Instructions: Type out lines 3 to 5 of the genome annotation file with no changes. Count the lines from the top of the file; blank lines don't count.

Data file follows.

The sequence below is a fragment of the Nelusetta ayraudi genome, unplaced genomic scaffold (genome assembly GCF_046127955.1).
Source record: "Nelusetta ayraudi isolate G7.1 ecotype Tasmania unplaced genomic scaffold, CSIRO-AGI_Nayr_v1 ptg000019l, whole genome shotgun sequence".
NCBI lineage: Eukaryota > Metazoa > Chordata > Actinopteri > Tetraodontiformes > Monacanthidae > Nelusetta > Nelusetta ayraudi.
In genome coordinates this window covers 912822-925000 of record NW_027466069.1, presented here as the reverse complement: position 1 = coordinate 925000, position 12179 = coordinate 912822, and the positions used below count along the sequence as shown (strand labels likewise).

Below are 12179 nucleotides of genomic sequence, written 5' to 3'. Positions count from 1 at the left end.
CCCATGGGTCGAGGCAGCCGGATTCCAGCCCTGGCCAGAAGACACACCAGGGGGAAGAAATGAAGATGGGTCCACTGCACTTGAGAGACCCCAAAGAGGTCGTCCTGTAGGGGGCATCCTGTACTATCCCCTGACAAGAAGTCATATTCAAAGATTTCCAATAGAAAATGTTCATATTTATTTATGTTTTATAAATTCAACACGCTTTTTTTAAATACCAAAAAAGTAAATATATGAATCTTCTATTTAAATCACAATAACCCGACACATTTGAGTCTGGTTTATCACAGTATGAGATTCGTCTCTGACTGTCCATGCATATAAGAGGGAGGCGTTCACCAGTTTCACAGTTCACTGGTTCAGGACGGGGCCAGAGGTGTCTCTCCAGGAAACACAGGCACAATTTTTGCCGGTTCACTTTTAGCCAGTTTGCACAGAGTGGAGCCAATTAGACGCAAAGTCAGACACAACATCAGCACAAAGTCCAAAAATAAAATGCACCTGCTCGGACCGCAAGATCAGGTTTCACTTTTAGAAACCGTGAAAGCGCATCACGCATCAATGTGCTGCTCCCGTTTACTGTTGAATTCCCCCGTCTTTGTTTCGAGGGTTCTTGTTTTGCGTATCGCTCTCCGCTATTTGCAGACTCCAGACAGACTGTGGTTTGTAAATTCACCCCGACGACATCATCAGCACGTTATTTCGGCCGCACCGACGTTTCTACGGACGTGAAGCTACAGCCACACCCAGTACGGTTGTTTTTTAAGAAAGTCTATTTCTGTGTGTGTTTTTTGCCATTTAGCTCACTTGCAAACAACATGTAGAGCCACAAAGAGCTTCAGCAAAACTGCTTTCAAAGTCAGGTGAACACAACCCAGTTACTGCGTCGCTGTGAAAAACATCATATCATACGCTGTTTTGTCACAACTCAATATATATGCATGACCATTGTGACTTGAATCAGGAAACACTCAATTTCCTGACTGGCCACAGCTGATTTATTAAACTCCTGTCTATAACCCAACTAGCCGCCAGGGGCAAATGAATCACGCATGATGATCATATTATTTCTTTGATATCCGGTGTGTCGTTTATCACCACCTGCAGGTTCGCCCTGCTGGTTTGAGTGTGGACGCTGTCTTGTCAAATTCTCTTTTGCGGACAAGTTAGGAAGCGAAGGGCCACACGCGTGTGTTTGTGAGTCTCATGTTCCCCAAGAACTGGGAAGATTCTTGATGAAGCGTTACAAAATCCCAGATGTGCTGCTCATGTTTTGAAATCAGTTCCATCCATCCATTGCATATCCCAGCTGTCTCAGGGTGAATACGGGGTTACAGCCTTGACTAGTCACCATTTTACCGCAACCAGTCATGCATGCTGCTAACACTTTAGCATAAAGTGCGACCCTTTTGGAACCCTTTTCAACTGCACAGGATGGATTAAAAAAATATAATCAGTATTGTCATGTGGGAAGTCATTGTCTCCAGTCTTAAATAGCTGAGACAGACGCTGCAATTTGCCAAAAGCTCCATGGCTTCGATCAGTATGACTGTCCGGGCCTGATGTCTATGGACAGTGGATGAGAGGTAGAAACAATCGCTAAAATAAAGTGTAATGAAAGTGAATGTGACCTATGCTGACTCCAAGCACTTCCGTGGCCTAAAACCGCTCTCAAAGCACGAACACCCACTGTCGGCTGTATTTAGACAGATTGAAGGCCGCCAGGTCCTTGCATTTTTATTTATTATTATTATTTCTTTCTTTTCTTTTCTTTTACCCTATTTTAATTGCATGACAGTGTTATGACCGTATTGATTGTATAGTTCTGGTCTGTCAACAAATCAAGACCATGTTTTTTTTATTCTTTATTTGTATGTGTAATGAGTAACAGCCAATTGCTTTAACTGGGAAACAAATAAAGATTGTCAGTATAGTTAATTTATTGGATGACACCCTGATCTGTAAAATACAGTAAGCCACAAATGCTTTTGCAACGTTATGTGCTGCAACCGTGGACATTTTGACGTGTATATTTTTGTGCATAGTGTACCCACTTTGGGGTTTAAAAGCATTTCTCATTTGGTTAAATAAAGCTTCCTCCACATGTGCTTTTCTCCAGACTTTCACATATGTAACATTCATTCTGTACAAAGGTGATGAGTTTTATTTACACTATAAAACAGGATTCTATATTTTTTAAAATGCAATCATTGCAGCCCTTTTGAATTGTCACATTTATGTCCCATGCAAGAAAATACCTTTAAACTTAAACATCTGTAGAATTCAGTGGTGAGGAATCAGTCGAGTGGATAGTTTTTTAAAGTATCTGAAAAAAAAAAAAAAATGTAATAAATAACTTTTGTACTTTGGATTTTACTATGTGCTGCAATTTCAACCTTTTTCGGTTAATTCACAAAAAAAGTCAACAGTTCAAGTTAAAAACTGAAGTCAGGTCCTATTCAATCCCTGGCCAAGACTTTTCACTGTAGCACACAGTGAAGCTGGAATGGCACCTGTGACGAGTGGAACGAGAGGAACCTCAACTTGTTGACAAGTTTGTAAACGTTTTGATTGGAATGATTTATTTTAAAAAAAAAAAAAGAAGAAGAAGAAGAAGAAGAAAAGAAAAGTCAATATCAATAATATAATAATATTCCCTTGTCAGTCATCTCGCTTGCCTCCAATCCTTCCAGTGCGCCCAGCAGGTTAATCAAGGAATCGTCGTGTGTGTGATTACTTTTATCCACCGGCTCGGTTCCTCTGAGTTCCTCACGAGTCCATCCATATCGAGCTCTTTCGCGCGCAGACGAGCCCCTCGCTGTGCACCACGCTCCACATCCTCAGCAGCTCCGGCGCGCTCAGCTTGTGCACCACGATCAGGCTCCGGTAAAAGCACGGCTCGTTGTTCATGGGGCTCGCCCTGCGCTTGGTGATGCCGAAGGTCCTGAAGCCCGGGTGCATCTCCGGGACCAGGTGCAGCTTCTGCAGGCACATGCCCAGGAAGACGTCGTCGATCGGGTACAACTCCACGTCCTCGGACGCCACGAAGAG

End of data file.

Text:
NCBI lineage: Eukaryota > Metazoa > Chordata > Actinopteri > Tetraodontiformes > Monacanthidae > Nelusetta > Nelusetta ayraudi.
In genome coordinates this window covers 912822-925000 of record NW_027466069.1, presented here as the reverse complement: position 1 = coordinate 925000, position 12179 = coordinate 912822, and the positions used below count along the sequence as shown (strand labels likewise).

Below are 12179 nucleotides of genomic sequence, written 5' to 3'. Positions count from 1 at the left end.